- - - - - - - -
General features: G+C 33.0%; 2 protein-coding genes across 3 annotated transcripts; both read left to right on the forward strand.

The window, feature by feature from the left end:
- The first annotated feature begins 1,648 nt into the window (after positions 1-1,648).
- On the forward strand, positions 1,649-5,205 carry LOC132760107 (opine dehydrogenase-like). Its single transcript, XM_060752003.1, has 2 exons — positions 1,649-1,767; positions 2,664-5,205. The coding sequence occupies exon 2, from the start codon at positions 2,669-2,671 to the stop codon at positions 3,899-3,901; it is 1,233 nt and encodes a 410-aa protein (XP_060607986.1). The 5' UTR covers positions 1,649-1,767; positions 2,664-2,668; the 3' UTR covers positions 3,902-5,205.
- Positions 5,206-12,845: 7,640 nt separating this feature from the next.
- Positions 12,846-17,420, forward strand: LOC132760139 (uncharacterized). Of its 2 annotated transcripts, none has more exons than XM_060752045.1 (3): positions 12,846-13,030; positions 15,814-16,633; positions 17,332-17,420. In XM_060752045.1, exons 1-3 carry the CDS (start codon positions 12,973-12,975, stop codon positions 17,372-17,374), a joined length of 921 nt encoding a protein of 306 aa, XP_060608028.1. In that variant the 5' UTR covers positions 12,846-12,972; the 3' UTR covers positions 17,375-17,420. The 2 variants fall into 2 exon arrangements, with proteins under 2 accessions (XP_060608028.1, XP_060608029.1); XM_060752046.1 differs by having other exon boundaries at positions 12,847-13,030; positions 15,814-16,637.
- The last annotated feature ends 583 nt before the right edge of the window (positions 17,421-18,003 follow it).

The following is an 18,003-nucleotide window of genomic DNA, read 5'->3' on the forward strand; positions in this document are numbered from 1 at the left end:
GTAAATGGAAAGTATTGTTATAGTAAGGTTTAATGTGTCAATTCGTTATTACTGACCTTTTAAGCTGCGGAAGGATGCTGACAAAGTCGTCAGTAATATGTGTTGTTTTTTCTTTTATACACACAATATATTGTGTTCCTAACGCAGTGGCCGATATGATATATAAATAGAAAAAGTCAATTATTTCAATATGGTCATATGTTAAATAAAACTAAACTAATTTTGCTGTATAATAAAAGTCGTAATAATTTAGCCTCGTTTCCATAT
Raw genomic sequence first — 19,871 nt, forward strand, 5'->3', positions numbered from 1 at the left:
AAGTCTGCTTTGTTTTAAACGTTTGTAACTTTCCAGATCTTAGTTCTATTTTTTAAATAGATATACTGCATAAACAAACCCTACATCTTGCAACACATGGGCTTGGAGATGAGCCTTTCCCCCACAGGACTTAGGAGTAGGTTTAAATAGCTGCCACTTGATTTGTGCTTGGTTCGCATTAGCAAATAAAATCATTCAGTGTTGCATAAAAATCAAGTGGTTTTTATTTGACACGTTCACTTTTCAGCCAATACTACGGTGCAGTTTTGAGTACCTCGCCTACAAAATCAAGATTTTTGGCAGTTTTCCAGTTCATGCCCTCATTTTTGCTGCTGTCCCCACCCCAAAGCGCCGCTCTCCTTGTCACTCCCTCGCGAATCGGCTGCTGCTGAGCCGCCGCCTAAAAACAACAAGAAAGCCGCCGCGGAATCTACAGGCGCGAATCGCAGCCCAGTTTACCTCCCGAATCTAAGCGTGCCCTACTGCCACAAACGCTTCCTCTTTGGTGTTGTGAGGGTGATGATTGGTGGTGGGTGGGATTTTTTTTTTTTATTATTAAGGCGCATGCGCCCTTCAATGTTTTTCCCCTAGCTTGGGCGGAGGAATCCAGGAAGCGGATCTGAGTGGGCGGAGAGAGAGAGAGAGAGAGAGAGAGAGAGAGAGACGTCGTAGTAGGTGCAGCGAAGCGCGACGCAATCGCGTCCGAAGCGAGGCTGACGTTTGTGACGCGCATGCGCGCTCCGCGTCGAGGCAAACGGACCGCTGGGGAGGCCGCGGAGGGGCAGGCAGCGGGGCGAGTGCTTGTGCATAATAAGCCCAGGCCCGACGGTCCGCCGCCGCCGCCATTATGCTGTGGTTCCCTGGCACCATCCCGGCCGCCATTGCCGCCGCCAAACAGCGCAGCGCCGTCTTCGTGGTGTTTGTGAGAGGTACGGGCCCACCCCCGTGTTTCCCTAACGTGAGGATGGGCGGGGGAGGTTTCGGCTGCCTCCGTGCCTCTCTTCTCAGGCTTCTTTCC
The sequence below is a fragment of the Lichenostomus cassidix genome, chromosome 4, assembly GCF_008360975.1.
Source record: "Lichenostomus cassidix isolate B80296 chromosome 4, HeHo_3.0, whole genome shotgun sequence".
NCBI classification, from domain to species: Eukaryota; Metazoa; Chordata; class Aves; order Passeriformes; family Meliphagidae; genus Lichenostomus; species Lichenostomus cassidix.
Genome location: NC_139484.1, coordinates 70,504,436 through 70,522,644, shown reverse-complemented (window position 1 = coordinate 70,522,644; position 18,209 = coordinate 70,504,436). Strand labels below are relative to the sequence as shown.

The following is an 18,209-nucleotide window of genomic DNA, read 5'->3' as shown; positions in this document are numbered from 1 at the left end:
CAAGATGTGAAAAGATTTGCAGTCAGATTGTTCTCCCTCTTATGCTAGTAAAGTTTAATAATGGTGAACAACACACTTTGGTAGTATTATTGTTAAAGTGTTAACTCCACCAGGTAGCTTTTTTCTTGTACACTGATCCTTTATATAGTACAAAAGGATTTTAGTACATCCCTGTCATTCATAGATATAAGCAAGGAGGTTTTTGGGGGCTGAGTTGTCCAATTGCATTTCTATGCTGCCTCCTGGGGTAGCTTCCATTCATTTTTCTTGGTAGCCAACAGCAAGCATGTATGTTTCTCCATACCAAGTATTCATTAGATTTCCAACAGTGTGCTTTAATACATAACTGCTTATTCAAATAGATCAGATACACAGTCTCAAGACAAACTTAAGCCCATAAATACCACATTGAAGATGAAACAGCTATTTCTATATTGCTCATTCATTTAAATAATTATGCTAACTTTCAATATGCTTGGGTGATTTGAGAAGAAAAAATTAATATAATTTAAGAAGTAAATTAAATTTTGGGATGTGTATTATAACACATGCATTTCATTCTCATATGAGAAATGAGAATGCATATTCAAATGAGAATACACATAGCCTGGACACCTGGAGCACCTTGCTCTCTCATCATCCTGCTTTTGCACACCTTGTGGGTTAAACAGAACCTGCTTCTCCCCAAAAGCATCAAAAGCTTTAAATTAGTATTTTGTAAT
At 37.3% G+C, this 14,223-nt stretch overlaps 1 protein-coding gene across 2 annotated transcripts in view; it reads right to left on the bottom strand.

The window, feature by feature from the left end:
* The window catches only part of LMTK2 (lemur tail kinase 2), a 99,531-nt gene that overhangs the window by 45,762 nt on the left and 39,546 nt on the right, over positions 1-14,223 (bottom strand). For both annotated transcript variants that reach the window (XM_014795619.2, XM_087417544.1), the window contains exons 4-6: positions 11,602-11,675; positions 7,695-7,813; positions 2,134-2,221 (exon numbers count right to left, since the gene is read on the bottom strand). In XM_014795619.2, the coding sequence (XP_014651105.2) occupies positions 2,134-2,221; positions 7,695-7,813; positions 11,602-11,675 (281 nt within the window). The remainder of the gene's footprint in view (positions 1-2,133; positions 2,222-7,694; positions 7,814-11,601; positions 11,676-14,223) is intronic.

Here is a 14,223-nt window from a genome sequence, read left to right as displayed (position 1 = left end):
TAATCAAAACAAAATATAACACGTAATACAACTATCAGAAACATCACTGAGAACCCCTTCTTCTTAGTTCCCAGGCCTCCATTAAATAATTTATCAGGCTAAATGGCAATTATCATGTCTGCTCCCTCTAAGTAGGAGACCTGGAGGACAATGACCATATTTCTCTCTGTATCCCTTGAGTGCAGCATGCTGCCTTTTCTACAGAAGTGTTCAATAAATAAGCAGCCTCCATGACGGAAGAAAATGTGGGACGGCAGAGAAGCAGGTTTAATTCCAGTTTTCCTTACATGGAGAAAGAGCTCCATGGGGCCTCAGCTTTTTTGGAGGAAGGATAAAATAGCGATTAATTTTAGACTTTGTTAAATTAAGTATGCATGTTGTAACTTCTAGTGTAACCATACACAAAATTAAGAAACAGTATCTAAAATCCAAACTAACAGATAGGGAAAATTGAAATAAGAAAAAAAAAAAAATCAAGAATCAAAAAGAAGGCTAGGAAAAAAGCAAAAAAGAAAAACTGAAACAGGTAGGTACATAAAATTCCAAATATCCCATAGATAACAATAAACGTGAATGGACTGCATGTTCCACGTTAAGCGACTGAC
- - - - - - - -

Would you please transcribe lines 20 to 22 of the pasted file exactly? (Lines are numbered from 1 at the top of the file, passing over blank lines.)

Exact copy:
* The window catches only part of LMTK2 (lemur tail kinase 2), a 99,531-nt gene that overhangs the window by 45,762 nt on the left and 39,546 nt on the right, over positions 1-14,223 (bottom strand). For both annotated transcript variants that reach the window (XM_014795619.2, XM_087417544.1), the window contains exons 4-6: positions 11,602-11,675; positions 7,695-7,813; positions 2,134-2,221 (exon numbers count right to left, since the gene is read on the bottom strand). In XM_014795619.2, the coding sequence (XP_014651105.2) occupies positions 2,134-2,221; positions 7,695-7,813; positions 11,602-11,675 (281 nt within the window). The remainder of the gene's footprint in view (positions 1-2,133; positions 2,222-7,694; positions 7,814-11,601; positions 11,676-14,223) is intronic.

Here is a 14,223-nt window from a genome sequence, read left to right as displayed (position 1 = left end):
TAATCAAAACAAAATATAACACGTAATACAACTATCAGAAACATCACTGAGAACCCCTTCTTCTTAGTTCCCAGGCCTCCATTAAATAATTTATCAGGCTAAATGGCAATTATCATGTCTGCTCCCTCTAAGTAGGAGACCTGGAGGACAATGACCATATTTCTCTCTGTATCCCTTGAGTGCAGCATGCTGCCTTTTCTACAGAAGTGTTCAATAAATAAGCAGCCTCCATGACGGAAGAAAATGTGGGACGGCAGAGAAGCAGGTTTAATTCCAGTTTTCCTTACATGGAGAAAGAGCTCCATGGGGCCTCAGCTTTTTTGGAGGAAGGATAAAATAGCGATTAATTTTAGACTTTGTTAAATTAAGTATGCATGTTGTAACTTCTAGTGTAACCATACACAAAATTAAGAAACAGTATCTAAAATCCAAACTAACAGATAGGGAAAATTGAAATAAGAAAAAAAAAAAAATCAAGAATCAAAAAGAAGGCTAGGAAAAAAGCAAAAAAGAAAAACTGAAACAGGTAGGTACATAAAATTCCAAATATCCCATAGATAACAATAAACGTGAATGGACTGCATGTTCCACGTTAAGCGACTGAC